And by this time, they had honed in on their personalization of the customer experience:

Because we have this direct link with our customers, what we're able to do is we actually phenotype taste beds and we understand what every single customer wants and needs down to an incredible level of detail that allows us to create food for each individual.

We don't look at customers as averages. We really look at each individual and we create food to meet the needs of those customers. We have smoothies for different tastes, preferences, and different tea, eating values, and different profiles.

As we expand into this collection depth, we see different groups consuming over different days. So it's really systematic the way that we think about it and it's really served as well to increase share of stomach over time, as we've been able to take this data and turn it into meeting the needs of our customers.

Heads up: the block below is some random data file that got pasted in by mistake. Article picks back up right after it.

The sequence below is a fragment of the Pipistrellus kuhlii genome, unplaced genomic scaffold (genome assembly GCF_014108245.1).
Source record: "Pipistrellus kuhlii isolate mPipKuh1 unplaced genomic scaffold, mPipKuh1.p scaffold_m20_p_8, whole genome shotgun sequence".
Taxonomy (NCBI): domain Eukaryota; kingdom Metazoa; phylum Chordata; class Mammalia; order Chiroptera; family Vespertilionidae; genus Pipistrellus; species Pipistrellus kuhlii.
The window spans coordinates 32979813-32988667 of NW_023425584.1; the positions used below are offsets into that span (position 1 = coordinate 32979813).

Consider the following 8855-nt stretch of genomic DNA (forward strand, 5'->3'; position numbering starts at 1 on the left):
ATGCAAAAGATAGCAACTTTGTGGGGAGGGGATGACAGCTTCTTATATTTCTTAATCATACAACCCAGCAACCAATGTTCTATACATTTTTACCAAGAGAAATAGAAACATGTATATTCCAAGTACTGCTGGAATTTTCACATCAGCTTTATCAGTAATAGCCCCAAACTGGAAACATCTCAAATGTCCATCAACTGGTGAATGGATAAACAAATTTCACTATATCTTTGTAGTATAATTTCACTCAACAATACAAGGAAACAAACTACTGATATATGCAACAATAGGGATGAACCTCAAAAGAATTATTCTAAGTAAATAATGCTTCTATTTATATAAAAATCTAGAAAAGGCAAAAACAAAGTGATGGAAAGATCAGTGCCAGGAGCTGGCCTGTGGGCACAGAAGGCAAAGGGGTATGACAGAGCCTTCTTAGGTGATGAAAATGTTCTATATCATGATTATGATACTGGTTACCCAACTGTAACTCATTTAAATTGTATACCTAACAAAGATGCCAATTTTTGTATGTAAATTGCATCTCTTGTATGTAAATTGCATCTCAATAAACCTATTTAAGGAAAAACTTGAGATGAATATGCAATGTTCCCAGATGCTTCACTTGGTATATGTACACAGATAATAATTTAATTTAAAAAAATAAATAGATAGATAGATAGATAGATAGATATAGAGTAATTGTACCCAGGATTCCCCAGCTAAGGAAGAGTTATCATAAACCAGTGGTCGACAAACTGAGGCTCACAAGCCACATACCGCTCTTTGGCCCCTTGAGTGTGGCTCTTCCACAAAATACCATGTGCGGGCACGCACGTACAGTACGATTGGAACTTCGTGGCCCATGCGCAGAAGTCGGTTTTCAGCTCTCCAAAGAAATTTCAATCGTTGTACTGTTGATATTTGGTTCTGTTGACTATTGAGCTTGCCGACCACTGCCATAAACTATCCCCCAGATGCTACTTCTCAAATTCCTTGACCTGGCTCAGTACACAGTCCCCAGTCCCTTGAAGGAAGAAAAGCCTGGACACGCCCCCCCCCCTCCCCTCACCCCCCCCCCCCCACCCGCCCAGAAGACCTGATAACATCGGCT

Rachel Drori

Learning from the needs of its customers, in early 2021 Daily Harvest launched a new product, plant-based milk, continuing its expansion into new categories.

And it makes total sense.

Non-dairy beverages are a huge market and yet most of the products are filled with, as Rachel says, “A bunch of bullshit.”

They’re also heavily packaged, presenting an opportunity to offer something better.

So what was the product that Rachel and her team created?

They called it Mylk, and it comes in 4oz increments of frozen, plant-based “milk,” with recyclable packaging and a small carbon footprint.

As Rachel would mention:

To build trust you have to be timely and you have to get customers what they want when they want it.

Rachel Drori

This was what customers wanted, and Rachel and her team delivered.

And they’d do this repeatedly - listening to customers and iterating quickly.